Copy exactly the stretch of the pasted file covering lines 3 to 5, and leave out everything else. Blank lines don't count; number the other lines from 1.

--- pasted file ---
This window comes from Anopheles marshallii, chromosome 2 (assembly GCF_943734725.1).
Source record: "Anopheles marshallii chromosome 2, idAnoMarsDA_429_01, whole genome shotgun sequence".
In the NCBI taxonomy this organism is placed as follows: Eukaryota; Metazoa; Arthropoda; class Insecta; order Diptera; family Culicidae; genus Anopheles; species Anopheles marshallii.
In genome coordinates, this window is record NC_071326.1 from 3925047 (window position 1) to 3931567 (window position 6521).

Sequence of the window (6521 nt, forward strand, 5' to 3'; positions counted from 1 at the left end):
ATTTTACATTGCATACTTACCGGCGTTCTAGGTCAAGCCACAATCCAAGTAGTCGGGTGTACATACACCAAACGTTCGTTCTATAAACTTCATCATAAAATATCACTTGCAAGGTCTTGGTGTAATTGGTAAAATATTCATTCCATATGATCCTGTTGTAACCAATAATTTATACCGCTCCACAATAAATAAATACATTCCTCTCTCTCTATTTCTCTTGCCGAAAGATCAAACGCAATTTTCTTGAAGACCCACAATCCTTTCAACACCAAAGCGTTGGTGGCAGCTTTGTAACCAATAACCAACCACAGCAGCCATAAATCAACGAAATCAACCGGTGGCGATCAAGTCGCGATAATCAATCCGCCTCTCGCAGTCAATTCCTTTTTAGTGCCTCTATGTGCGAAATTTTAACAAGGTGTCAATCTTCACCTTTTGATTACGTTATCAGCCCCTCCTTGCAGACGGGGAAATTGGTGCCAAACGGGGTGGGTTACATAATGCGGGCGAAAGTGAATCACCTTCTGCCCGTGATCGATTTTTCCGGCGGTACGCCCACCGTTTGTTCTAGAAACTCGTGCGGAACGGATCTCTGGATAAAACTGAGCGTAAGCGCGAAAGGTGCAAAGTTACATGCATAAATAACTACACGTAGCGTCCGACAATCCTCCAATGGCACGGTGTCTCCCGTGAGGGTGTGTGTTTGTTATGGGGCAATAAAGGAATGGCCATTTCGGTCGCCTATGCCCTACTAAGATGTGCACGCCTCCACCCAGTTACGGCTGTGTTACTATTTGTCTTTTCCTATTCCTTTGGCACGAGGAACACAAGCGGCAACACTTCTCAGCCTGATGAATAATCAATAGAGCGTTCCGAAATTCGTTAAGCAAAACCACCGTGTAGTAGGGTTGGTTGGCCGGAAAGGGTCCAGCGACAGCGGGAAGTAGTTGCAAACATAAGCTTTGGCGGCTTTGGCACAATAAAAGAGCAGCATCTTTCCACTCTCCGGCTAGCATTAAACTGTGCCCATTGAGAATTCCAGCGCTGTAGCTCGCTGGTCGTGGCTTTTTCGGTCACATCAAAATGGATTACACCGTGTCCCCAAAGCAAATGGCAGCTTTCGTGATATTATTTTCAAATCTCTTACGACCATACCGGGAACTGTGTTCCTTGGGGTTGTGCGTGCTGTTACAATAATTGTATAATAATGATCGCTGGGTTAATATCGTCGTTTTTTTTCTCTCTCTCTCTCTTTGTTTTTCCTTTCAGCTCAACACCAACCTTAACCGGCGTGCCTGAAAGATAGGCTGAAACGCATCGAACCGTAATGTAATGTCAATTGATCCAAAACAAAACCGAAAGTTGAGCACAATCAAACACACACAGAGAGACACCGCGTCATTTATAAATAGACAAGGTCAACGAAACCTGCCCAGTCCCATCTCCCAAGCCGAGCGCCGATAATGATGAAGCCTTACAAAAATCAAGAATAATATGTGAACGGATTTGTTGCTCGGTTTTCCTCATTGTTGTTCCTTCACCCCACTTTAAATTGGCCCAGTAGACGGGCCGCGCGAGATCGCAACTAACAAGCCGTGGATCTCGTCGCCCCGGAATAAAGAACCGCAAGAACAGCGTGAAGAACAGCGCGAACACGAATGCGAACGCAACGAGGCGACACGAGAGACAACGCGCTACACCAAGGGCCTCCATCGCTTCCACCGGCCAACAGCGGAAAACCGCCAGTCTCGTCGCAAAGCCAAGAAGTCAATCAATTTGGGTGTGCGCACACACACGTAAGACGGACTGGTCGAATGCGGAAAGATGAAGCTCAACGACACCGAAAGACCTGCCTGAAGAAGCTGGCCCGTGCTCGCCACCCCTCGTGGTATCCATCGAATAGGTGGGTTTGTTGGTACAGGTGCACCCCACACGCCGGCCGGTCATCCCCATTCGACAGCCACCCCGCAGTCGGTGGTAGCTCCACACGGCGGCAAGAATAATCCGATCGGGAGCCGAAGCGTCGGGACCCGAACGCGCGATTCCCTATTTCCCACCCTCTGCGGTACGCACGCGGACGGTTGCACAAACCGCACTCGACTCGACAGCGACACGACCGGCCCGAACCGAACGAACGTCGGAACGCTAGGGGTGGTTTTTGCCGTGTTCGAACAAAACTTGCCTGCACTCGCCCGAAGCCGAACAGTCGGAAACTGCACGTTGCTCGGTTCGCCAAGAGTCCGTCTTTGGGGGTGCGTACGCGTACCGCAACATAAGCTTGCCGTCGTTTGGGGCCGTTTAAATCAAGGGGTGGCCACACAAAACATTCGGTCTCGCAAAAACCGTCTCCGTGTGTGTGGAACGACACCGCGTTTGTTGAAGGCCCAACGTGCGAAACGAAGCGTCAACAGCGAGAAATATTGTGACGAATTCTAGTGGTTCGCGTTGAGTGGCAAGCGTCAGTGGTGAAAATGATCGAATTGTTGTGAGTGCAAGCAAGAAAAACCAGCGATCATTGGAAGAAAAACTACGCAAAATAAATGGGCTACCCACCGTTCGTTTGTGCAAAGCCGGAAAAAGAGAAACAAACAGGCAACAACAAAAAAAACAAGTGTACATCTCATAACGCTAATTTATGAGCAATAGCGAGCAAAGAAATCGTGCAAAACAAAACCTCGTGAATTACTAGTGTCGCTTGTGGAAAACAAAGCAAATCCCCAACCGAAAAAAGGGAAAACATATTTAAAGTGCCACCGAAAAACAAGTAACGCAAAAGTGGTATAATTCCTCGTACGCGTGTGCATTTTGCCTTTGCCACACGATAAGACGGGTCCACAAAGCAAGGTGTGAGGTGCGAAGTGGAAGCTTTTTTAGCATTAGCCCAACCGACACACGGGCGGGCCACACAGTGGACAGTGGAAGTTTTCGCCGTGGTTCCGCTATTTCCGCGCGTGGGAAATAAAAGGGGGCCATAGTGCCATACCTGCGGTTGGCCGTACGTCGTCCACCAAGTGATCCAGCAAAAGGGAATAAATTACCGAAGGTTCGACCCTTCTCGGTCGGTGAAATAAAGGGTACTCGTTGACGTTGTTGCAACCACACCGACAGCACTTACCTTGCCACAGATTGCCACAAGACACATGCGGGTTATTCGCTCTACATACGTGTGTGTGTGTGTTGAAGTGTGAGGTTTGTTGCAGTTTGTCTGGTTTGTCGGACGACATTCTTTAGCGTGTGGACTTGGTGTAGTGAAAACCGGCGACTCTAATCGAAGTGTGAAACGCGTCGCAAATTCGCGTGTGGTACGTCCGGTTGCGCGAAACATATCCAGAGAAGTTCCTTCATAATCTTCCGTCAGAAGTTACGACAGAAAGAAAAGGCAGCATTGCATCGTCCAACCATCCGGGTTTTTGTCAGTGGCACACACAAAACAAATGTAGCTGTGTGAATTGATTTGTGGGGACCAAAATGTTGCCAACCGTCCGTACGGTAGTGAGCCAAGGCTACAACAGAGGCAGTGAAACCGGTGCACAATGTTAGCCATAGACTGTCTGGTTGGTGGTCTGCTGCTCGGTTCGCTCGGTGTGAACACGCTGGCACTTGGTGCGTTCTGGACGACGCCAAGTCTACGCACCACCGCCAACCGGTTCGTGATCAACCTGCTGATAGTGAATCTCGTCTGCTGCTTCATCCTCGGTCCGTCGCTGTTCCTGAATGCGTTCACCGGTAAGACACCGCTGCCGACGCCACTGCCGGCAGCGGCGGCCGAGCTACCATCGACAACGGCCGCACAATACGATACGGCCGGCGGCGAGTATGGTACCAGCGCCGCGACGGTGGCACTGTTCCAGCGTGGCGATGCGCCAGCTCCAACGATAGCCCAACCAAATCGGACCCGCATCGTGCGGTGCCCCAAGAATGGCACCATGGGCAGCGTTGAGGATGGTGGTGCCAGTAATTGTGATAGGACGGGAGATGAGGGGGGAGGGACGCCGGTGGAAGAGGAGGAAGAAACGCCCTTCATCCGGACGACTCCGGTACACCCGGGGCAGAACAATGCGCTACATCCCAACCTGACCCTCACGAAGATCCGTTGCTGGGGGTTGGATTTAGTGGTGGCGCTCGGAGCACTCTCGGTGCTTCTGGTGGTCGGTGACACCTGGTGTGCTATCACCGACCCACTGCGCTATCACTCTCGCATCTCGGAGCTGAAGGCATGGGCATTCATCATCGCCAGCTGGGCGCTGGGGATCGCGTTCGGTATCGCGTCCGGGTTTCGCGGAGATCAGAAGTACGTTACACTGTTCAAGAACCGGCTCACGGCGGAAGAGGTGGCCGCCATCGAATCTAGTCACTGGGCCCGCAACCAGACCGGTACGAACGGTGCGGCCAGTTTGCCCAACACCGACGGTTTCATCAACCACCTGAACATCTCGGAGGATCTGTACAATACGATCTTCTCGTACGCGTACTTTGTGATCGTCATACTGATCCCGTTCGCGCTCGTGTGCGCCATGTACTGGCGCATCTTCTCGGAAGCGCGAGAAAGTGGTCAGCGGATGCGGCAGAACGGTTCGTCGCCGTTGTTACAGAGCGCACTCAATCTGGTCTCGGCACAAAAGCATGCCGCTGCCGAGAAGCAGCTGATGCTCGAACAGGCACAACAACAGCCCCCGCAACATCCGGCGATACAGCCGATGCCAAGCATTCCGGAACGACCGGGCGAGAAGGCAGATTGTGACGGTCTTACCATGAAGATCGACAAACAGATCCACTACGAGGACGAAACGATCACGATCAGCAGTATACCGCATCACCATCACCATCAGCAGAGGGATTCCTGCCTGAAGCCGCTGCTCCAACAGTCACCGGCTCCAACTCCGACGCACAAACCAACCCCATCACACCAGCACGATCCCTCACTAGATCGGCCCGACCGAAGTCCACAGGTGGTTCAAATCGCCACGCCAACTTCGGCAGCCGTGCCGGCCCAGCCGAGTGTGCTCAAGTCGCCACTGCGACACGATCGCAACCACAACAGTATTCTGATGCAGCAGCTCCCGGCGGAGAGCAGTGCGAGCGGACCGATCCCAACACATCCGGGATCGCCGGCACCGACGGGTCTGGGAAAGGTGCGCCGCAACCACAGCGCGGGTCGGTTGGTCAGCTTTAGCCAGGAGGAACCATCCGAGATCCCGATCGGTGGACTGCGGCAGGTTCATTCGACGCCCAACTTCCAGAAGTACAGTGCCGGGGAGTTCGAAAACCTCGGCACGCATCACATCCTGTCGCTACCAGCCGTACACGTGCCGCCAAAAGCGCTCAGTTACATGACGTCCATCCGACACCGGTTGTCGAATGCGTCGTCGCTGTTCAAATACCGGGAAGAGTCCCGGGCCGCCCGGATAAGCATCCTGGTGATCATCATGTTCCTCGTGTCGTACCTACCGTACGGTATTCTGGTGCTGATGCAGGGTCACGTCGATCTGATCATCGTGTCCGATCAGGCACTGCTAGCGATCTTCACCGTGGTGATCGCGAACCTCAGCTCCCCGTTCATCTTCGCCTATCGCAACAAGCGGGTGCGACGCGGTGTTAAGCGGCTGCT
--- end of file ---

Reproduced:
In the NCBI taxonomy this organism is placed as follows: Eukaryota; Metazoa; Arthropoda; class Insecta; order Diptera; family Culicidae; genus Anopheles; species Anopheles marshallii.
In genome coordinates, this window is record NC_071326.1 from 3925047 (window position 1) to 3931567 (window position 6521).

Sequence of the window (6521 nt, forward strand, 5' to 3'; positions counted from 1 at the left end):